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Solve the equation below:

$(n+4)! = 90 (n+2)!$

I did this:

$(n+4)(n+3)(n+2)! = 90 (n+2)!$

$n^2+7n+12+90=0$

$n^2+7n+102=0$

Is there anymore to this?

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    $\begingroup$ You made a sign error with the $+90$. If you correct that mistake you will find the equation easier to solve. $\endgroup$
    – user575517
    Sep 18, 2018 at 15:51
  • $\begingroup$ "Is there anymore to this?" No. There isn't. ... except you have a sign error. $(n+4)(n+3) = 90$ so $n^2 + 7n + 12 -90 = n^2 + 7n -78=0$. Okay, there's a little more. Then answer has to be a positive integer and only one of the two roots can be positive. $\endgroup$
    – fleablood
    Sep 18, 2018 at 16:31

4 Answers 4

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When you take the $90$ to the other side you need to subtract it. You'll get

$n^2 +7n +12 -90 = 0,$

$n^2 +7n -78 = 0,$

$(n - 6)(n+13) = 0,$

So $n = 6$ or $n = -13$.

Clearly $n = -13 $ doesn't make sense, so we conclude:

$n = 6$.

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Well, you know that $$\frac{(n+4)!}{(n+2)!} = (n+4)\cdot(n+3) = n^2+7n+12=90$$$$n^2+7n-78=0$$The solutions to this quadratic are $n=6$ and $n=-13$, so we take $n=6$ to be our answer.

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  • $\begingroup$ @N.F.Taussig Thank you! That's silly of me $\endgroup$ Sep 18, 2018 at 16:27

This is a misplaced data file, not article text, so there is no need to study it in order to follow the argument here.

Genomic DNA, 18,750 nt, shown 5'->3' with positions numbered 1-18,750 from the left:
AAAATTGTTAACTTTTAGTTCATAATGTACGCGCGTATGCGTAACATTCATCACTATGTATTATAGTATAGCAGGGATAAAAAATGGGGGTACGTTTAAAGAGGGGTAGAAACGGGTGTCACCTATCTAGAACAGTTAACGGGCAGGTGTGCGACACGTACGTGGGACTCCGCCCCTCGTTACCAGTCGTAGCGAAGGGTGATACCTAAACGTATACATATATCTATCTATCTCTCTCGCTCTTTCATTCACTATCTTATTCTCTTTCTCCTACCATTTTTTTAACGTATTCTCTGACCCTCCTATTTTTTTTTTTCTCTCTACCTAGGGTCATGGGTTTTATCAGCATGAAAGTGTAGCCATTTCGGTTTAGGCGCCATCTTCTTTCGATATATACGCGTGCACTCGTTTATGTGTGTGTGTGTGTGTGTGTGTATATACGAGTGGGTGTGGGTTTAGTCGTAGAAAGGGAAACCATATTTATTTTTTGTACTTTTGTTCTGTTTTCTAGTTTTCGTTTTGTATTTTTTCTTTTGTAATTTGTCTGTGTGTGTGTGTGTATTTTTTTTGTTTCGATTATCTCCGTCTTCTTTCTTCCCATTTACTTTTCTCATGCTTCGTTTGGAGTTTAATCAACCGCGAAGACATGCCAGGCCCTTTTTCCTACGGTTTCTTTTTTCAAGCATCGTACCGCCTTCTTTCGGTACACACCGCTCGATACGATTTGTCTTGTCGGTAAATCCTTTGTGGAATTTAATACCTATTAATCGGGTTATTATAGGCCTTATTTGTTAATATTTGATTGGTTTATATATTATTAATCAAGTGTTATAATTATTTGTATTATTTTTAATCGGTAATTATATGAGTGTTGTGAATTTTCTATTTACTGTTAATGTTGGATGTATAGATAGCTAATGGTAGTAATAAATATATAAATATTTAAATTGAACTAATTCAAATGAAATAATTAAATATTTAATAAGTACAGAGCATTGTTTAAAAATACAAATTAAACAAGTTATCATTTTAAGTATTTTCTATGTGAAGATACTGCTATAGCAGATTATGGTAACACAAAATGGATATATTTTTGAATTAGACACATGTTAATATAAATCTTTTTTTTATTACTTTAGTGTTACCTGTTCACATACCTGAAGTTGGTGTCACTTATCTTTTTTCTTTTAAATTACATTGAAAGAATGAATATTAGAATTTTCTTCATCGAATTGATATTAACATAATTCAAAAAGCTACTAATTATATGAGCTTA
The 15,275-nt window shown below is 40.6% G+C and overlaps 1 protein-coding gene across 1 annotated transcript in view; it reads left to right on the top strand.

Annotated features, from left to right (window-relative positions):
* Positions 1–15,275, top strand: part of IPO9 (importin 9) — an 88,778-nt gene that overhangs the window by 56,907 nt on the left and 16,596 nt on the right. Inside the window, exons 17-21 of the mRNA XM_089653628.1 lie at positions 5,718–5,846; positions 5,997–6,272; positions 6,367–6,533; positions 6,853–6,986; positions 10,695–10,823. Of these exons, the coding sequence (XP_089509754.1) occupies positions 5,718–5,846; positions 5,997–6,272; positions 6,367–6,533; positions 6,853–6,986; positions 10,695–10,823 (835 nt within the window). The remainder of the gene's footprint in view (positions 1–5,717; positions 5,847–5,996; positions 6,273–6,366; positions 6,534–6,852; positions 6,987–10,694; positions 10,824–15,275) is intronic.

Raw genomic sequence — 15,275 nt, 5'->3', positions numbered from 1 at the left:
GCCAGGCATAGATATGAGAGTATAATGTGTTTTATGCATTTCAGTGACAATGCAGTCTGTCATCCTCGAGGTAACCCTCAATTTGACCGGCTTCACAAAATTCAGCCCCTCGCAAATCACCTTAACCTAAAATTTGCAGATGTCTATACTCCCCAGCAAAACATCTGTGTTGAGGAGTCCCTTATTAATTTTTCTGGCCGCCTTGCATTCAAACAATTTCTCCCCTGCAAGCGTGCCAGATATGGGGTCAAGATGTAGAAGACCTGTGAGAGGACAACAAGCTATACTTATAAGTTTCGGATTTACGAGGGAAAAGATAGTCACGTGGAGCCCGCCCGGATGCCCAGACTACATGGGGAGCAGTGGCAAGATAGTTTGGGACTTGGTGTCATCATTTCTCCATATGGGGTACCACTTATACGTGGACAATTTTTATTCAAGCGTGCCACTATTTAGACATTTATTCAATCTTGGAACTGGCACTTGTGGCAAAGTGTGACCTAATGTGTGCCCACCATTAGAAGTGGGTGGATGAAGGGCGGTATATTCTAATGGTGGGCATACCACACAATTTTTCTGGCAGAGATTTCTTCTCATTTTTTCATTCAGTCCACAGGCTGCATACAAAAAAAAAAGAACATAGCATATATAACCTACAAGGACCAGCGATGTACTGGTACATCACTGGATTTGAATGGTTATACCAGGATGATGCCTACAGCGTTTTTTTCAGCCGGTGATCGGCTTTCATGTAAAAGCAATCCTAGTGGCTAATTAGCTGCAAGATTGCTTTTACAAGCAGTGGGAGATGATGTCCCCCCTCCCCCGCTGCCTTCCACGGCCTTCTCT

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You can go to the quadratic if you wish, and that solves the problem. But if you simply divide through by $(n+2)!$ you obtain $$(n+3)(n+4)=90$$ and it is easy to see the factorisation of $90$ into two consecutive positive integer factors $(9\times 10)$. The quadratic method does make sure you don't miss the alternative (irrelevant here) $90=-10\times -9$. The fact that it is a quadratic means that you know that there are no more solutions.

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    $\begingroup$ Worth noting that "consecutive" means $b = a+1$ which means $a \approx b$ which means $a*b = 90$ and $a*b \approx a^2$ so $a\approx b \approx \sqrt {90}$ and as $a$ and $b$ are consecutive it follows that if there is a solution it is $n + 3 = \lfloor \sqrt {90}\rfloor = 9$ and $n+4 = \lceil \sqrt {90} \rceil =10$ or $n = 6$. $\endgroup$
    – fleablood
    Sep 18, 2018 at 16:37
  • $\begingroup$ @fleablood good point! $\endgroup$ Sep 18, 2018 at 18:44
  • $\begingroup$ It didn't occur to me to do simple factoring. I went straight to the solving the quadratic.... $\endgroup$
    – fleablood
    Sep 18, 2018 at 19:12
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Just to be different (and to rip off Mark Bennett's answer):

$ab = k> 0$ with $0< a \le b$ means $a \le \sqrt {k}$ and $b \ge \sqrt {k}$. (and if $0< a < b$ then $a < \sqrt k$ and $b > \sqrt{k}$)

So $(n+3)(n+4) = 90$ means $n+3 \le \sqrt{90} \approx 9.smallchange \le n+4$

As $n+3$ and $n+4$ are consecutive we must have:

$(n+3) \le \sqrt{90} < (n+3) + 1$.

Or in other words $n + 3 = \lfloor \sqrt{90} \rfloor = 9$.

So $n = 6$.

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